By Jordan Laio, Hometalk
Waterless toilets combined with composting are a multitasking green dream team — you avoid wasting water (and save, on average, 40,000 gallons of water per year) and turn what would otherwise become toxic waste into vibrant, nutrient-dense garden compost.
Waterless urinals are becoming more common (they can be found on some college campuses and in some restaurants, for example) and indicate that there is an awareness of the problem and that some people are taking steps to reduce or eliminate water waste.
However, when it comes to home use of waterless toilets and composting systems, many people are gripped by what the Humanure Handbook terms “fecophobia,” the fear of using humanure for agricultural purposes (as well as fear of handling or even talking or thinking about handling feces, composted or not). For those people this may be an uncomfortable topic, but as clean water supplies become more scarce and agricultural lands become less fecund (not to be confused with “fecal”) this is going to become a necessary discussion. Bear in mind that “humanure” must be composted for two years at a high temperature, and is typically used for fertilizing non-edible garden plants.
How waterless toilets work
The most basic waterless toilet system is the composting toilet where decomposition occurs under the toilet receptacle itself. This idea is similar to a Porta-Potty, but instead it’s permanent, usually constructed of wood and cinder blocks and instead of a chemical pool at the bottom there is soil and a big pile of composting humanure. This setup requires technical knowledge and carpentry skills, and instruction for building one is beyond the scope of this article.
A more simple setup is an outhouse with a sitting arrangement with a hole which allows defecation into, for instance, a five-gallon bucket. When the bucket is full, it is carried to a compost pile, dumped and left to compost for a minimum of two years. This system makes sense for homeowners with a good sized yard or those living in the countryside. Some people even place a simple composting toilet in their bathrooms, next to their “regular” toilet. If emptying a compost toilet bucket disgusts you, you can make it much easier by lining the bucket with a biodegradable bag. Just tie up the bag like a trash bag, and carry it out the the compost bin.
We’ve tried it; we liked it.
While living on a farm in Connecticut for three months, this setup was my regular toilet. I was surprised (pleasantly) by the lack of odors (after each use you throw some sawdust, straw or leaves in the bucket which totally suppresses odors). Dumping it out wasn’t any worse than dumping out a bucket of vegetable scraps into the compost pile. Networx editor Chaya Goodman Kurtz also lived on a farm with a simple composting toilet, and vouches for the fact that when maintained properly, the composting toilet did not smell.
Prefabricated waterless toilet systems
For those living in a more urban environment (or who prefer a different system) there are a number of companies offering waterless toilets. (This is only a small sampling and a quick internet search will render many more options.)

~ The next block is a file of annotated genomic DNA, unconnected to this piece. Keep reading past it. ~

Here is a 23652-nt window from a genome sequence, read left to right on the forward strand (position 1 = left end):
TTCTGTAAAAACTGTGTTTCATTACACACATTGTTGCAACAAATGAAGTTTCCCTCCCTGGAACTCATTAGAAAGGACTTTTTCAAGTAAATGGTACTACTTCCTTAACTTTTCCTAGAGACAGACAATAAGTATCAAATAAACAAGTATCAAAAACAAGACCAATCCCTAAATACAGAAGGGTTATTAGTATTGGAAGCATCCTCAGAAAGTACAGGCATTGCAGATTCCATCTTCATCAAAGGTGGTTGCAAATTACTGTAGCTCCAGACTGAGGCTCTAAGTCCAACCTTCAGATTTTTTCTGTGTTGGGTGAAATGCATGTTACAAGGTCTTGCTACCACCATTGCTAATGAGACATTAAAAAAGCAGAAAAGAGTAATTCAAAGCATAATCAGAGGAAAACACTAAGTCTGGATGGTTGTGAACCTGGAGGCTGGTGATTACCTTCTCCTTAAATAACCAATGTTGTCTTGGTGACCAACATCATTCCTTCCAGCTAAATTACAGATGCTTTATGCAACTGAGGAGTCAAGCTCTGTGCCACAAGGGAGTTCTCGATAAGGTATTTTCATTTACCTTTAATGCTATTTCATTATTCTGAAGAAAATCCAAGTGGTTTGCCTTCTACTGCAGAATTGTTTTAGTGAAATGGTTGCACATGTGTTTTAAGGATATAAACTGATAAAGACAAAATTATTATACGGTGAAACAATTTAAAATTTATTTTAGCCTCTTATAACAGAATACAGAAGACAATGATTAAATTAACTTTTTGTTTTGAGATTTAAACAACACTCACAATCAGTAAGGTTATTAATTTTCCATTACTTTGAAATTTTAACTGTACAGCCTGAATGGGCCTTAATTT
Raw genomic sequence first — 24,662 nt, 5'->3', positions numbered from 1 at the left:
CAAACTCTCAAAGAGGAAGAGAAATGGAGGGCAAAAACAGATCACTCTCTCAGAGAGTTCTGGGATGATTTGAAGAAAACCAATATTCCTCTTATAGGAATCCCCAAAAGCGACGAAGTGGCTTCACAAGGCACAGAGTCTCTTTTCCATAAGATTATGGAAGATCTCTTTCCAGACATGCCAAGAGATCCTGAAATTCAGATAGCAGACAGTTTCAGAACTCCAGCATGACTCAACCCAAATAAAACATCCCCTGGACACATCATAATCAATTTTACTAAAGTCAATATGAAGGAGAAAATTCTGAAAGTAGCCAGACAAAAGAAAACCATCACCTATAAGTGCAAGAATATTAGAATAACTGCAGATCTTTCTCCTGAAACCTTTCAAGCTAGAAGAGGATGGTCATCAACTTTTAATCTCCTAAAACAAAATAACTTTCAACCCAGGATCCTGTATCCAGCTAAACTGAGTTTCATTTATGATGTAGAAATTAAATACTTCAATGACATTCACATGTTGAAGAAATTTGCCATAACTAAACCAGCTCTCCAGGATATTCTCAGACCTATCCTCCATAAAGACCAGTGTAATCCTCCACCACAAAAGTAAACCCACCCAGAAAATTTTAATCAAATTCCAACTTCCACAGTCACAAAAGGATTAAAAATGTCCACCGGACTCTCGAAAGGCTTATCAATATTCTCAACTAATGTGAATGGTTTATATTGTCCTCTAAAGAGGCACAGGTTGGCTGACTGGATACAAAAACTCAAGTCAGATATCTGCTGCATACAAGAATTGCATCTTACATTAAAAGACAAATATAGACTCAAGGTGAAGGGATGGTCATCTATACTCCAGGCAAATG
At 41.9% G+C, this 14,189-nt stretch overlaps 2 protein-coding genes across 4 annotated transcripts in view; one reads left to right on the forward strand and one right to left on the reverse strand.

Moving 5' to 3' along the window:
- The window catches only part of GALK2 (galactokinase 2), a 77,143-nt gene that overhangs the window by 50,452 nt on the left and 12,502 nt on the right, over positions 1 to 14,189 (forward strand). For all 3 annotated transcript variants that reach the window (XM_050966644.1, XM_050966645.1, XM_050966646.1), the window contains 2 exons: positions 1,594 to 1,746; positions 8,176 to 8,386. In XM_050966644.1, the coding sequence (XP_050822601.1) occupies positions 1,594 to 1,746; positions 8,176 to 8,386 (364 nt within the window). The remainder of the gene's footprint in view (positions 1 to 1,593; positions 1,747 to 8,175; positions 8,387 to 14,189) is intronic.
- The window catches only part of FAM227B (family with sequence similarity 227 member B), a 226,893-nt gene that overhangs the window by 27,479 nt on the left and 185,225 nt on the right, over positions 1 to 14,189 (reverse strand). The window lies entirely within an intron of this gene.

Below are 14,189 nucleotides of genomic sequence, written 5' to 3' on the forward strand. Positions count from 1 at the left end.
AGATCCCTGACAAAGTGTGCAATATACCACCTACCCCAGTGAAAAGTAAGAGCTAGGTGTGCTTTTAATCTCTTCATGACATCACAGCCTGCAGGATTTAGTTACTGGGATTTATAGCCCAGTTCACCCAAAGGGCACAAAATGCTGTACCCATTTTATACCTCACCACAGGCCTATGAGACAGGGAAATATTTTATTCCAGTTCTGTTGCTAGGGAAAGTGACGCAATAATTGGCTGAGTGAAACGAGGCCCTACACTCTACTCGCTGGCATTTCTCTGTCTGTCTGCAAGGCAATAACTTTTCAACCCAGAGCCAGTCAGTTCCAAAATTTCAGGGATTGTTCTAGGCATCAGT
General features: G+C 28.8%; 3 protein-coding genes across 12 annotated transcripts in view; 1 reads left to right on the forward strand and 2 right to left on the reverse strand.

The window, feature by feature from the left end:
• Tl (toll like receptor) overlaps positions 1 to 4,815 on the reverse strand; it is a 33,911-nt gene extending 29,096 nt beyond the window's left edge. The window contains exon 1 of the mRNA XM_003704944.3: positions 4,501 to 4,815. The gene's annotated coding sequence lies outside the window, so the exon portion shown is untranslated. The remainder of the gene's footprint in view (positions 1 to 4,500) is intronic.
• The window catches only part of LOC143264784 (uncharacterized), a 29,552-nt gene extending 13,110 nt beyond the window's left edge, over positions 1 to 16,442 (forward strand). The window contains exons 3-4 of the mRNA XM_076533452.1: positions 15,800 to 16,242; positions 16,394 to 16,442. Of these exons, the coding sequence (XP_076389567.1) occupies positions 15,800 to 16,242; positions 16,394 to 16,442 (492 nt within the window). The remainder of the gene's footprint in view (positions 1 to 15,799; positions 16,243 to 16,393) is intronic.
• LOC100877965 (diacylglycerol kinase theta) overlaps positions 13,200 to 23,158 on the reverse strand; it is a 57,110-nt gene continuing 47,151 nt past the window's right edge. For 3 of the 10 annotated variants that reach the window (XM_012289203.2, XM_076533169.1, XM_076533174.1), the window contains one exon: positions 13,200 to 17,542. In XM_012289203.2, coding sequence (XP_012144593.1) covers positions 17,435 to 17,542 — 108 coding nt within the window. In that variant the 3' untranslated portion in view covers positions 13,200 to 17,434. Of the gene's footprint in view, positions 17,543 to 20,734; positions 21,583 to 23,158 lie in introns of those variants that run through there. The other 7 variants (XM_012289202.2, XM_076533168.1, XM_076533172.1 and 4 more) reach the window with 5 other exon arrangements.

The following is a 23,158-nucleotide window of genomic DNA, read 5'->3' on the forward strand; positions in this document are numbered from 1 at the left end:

Clivus Multrum: One of the originators in the industry, Clivus Multrum offers a number of composting toilet options. One is called a Foam-Flush Toilet ($3,995.00) which looks and feels as similar to a conventional flush toilet as possible but only uses six ounces of water per flush, 95 percent less than the average 1.6 gallon toilet. This is a great compromise if you’ve got a spouse or occasional guests who would not be able to accept the idea of a “composting toilet” or a waterless toilet.
The toilet empties into a chamber where composting takes place. This toilet, as well most other commercial models, require either an elevated room or a basement below to allow placement of the composting chamber.
Envirolet: Similar to these other commercial composting toilets, Envirolet’s systems are meant to be convenient to use and to look and feel similar to conventional toilets. One of their models, the Waterless Remote Composting System ($2,849) and can handle 10 people per day. Envirolet toilets use a large under-toilet chamber for the composting process.
Biolet: Biolets also look similar to a conventional toilet and are made for inside the home. The Biolet 10 Standard toilet ($1,799.00) can handle full-time use by three people or part-time use by four. It utilizes electric evaporation and ventilation in order to eliminate odors, excess liquid, and to facilitate the composting process.
Sun-Mar: The Sun Mar Compact Composting Toilet ($1,674) looks bulkier than a conventional toilet but unlike the previous commercial models, it doesn’t require a huge storage chamber under the house. It is rated to handle one adult per day or a family of two. It requires an electrical hookup and occasional manual turning with a recessed handle “to mix and aerate the compost.”
Each of these companies makes numerous models of waterless toilets at different prices and it is worth researching further if you’re interested in acquiring one. For further reading on the topic of waterless toilets and humanure composting, see Joseph Jenkin’s The Humanure Handbook.